|Hova at Barclays Center|
Jay talks openly about B, Blue and gifts and curses of his celebrity. He also talks big business, politics, Trayvon Martin and much more.
The interview took place over an Italian lunch on Mulberry Street in NYC. And reads like an intimate conversation between two old friends. Check out excerpts from the interview below.
Mr. Hip Hop:
In “Decoded,” Jay-Z writes that “rap is built to handle contradictions,” and Hova, as he is nicknamed, is as contradictory as they come. Hova’s the all-rounder. His albums are showrooms of hip-hop, displaying the various possibilities of the form. The persona is cool, calm, almost frustratingly self-controlled: “Yeah, 50 Cent told me that one time. He said: ‘You got me looking like Barksdale’ ” — the hot-blooded drug kingpin from HBO’s “The Wire” — “and you get to be Stringer Bell!” — Barksdale’s levelheaded partner. The rapper Memphis Bleek, who has known Jay-Z since Bleek himself was 14, confirms this impression: “He had a sense of calm way before music. This was Jay’s plan from day one: to take over. I guess that’s why he smiles and is so calm, ’cause he did exactly what he planned in the ’90s.” And now, by virtue of being 42 and not dead, he can claim his own unique selling proposition: he’s an artist as old as his art form. The two have grown up together.
“Oh, my family’s amazing.” And the baby? “She’s four months.” But what will TriBeCa give Blue? “I actually thought about that more before she was born. Once she got here I’ve been in shock until maybe last week?”
Her childhood won’t be like his, and this fact he takes in his stride. “We would fight each other. My brother would beat me up,” he says, but it was all in preparation for the outside. “I was going to have to fight, I was going to have to go through some things, and they were preparing me.” He smiles: “She doesn’t have to be tough. She has to love herself, she has to know who she is, she has to be respectful, and be a moral person.”
On His Musical Change:
Jay-Z, like rap itself, started out pyrotechnical. Extremely fast, stacked, dense. But time passed and his flow got slower, opened up. Why? “I didn’t have enough life experience, so what I was doing was more technical. I was trying to impress technically. To do things that other people cannot do. Like, you can’t do this” — insert beat-box and simultaneous freestyle here — “you just can’t do that.” Nope. Can’t even think of a notation to demonstrate what he just did. Jay-Z in technician mode is human voice as pure syncopation. On a track like “I Can’t Get With That,” from 1994, the manifest content of the music is never really the words themselves; it’s the rhythm they create. And if you don’t care about beats, he says, “You’ve missed the whole point.”
“As I started getting life experiences, I realized my power was in conveying emotions that people felt.” He compared himself to a comedian whose jokes trigger this reaction: “Yo, that’s so true.” He started storytelling — people were mesmerized. “Friend or Foe” (1996), which concerns a confrontation between two hustlers, is rap in its masterful, full-blown, narrative form. Not just a monologue, but a story, complete with dialogue, scene setting, characterization. Within its comic flow and light touch — free from the relentless sincerity of Tupac — you can hear the seeds of 50, Lil Wayne, Eminem, so many others. “That was the first one where it was so obvious,” Jay noted. He said the song represented an important turning point, the moment when he “realized I was doing it.”On Hip Hop:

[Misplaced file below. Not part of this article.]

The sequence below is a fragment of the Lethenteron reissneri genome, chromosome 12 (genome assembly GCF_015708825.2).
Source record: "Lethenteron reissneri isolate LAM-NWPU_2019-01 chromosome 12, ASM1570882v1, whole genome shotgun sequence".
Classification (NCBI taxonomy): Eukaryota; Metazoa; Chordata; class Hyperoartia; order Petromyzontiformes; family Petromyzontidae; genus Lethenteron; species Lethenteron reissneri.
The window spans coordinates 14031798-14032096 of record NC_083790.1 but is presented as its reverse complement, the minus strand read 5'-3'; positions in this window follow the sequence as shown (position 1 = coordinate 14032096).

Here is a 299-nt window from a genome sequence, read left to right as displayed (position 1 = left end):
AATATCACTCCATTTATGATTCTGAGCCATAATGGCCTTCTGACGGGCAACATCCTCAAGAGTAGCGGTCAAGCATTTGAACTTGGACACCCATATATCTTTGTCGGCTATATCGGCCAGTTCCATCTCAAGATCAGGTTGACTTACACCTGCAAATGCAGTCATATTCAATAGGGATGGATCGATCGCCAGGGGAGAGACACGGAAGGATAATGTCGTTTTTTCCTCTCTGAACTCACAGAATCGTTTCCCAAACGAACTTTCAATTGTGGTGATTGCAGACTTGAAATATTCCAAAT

“It provided a gateway to conversations that normally would not be had.” And now that rap’s reached this unprecedented level of cultural acceptance, maybe we’re finally free to celebrate the form without needing to continually defend it. Say that I’m foolish I only talk about jewels/Do you fools listen to music or do you just skim through it? He’s not so sure: “It’s funny how you can say things like that in plain English and then people still do it.” He is mildly disappointed that after publishing “Decoded,” his 2010 memoir, people still ask the same old questions. The flippancy annoys him, the ease with which some still dismiss rap as “something that’s just this bad language, or guys who degrade women, and they don’t realize the poetry and the art.” This is perhaps one downside to having the “flow of the century.”
In the song “22 Two’s,” from 1996, we get 22 delicious plays on the words “too” and “two.” Ten years later, the sequel, “44 Fours,” has the same conceit, stepped up a gear. “Like, you know, close the walls in a bit smaller.” Can he explain why? “I think the reason I still make music is because of the challenge.” He doesn’t believe in relying solely on one’s natural gifts. And when it comes to talent, “You just never know — there is no gauge. You don’t see when it’s empty.”
On Trayvon Martin & President Obama:
The fish sandwich arrives. Conversation turns to the schoolboy who was shot to death, Trayvon Martin — “It’s really heartbreaking, that that still can happen in this day and age” — and, soon after, to Obama: “I’ve said the election of Obama has made the hustler less relevant.” When he first made this point, “People took it in a way that I was almost dismissing what I am. And I was like: no, it’s a good thing!” He didn’t have Obama growing up, only the local hustler. “No one came to our neighborhoods, with stand-up jobs, and showed us there’s a different way. Maybe had I seen different role models, maybe I’d’ve turned on to that.” Difficult to keep these two Americas in your mind. Imagine living it — within one lifetime!--Princess Carter
Source: NYTimes & GlobalGrind